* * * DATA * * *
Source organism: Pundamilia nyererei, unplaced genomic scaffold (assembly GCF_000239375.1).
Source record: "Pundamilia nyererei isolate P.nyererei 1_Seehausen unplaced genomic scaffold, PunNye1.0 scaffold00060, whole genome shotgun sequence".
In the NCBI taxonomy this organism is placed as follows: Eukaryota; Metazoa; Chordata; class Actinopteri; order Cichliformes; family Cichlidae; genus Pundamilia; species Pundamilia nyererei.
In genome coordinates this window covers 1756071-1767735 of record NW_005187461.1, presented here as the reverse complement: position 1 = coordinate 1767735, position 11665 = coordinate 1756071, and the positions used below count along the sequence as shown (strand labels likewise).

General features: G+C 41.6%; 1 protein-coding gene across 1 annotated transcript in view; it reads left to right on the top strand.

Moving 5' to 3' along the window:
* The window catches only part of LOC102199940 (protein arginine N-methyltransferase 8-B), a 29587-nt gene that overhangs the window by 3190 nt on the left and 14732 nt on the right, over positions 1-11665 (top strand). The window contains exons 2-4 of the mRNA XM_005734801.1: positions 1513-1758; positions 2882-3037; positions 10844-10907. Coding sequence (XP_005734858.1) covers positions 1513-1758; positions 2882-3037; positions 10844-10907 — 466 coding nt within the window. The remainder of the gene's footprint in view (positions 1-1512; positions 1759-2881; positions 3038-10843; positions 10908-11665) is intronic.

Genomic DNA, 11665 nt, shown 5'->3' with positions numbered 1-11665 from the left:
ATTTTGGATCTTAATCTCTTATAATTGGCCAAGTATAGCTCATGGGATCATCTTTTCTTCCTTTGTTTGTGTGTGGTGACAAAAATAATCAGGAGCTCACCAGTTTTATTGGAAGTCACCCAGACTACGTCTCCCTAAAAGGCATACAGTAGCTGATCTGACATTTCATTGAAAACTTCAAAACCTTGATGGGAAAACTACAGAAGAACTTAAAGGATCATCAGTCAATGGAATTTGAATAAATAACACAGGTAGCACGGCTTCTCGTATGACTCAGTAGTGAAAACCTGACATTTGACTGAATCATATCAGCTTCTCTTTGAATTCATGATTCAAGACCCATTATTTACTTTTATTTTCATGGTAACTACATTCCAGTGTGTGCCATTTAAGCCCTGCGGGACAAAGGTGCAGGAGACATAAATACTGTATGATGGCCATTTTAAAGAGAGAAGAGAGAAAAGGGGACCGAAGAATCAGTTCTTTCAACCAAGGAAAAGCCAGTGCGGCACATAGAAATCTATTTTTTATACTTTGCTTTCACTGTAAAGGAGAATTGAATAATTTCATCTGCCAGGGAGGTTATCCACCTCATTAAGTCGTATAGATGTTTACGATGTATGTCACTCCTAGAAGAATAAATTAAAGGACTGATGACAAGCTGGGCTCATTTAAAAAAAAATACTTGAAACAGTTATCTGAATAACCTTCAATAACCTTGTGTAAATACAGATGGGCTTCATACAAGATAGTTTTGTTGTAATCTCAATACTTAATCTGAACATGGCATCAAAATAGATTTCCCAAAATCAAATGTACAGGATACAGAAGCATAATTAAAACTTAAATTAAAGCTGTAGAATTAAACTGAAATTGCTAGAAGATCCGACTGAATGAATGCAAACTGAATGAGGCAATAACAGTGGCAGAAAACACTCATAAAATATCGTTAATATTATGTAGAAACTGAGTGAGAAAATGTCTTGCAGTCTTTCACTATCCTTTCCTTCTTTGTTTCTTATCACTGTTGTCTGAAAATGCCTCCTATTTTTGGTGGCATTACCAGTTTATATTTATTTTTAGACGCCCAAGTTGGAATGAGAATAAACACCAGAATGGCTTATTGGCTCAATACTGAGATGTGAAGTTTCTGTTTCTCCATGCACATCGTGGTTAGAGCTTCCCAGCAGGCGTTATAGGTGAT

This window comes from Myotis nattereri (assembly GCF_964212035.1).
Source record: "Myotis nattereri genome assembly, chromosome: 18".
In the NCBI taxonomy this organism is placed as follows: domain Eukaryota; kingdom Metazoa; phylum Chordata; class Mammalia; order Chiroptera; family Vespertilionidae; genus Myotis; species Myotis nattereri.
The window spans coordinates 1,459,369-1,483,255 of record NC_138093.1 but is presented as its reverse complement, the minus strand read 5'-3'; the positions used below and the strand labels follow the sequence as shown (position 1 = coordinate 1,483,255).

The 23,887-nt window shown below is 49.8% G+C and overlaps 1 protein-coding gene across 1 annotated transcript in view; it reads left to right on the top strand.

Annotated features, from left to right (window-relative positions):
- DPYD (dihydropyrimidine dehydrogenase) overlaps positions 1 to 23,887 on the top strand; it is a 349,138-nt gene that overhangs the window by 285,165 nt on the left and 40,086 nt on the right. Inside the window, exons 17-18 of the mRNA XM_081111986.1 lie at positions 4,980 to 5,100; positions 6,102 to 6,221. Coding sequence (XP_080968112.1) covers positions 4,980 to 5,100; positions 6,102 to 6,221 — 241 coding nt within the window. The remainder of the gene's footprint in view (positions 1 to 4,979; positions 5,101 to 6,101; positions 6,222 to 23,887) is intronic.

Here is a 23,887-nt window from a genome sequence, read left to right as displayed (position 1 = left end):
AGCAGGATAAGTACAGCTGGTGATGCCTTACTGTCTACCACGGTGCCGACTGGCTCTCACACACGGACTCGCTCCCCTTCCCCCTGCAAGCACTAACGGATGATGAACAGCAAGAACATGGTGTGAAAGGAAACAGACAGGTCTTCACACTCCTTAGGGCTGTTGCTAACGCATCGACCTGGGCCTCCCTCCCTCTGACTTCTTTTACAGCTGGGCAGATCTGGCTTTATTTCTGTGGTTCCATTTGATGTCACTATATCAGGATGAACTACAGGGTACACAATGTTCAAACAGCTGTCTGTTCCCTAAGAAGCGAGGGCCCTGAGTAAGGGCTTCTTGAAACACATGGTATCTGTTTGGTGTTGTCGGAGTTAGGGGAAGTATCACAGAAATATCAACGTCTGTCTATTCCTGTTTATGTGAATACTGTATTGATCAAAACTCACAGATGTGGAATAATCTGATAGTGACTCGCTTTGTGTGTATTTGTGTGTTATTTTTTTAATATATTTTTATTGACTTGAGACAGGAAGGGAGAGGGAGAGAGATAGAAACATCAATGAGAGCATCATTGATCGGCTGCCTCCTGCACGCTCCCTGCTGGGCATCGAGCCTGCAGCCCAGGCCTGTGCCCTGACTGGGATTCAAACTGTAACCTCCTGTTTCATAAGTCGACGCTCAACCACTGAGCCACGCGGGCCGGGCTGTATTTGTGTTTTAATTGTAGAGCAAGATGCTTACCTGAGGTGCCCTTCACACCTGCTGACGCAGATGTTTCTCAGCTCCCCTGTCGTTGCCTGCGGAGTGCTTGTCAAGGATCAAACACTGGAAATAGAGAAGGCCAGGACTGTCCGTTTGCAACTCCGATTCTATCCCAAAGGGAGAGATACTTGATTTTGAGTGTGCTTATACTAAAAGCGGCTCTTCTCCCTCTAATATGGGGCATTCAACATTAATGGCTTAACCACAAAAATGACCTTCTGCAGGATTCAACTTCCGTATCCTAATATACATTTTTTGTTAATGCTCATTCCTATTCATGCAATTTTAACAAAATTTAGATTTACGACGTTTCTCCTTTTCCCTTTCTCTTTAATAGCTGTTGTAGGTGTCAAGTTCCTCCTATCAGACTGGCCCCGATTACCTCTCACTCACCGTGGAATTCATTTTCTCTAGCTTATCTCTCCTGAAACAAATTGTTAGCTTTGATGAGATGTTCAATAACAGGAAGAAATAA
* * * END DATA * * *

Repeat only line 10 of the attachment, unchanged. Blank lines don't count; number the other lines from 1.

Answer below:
This window comes from Myotis nattereri (assembly GCF_964212035.1).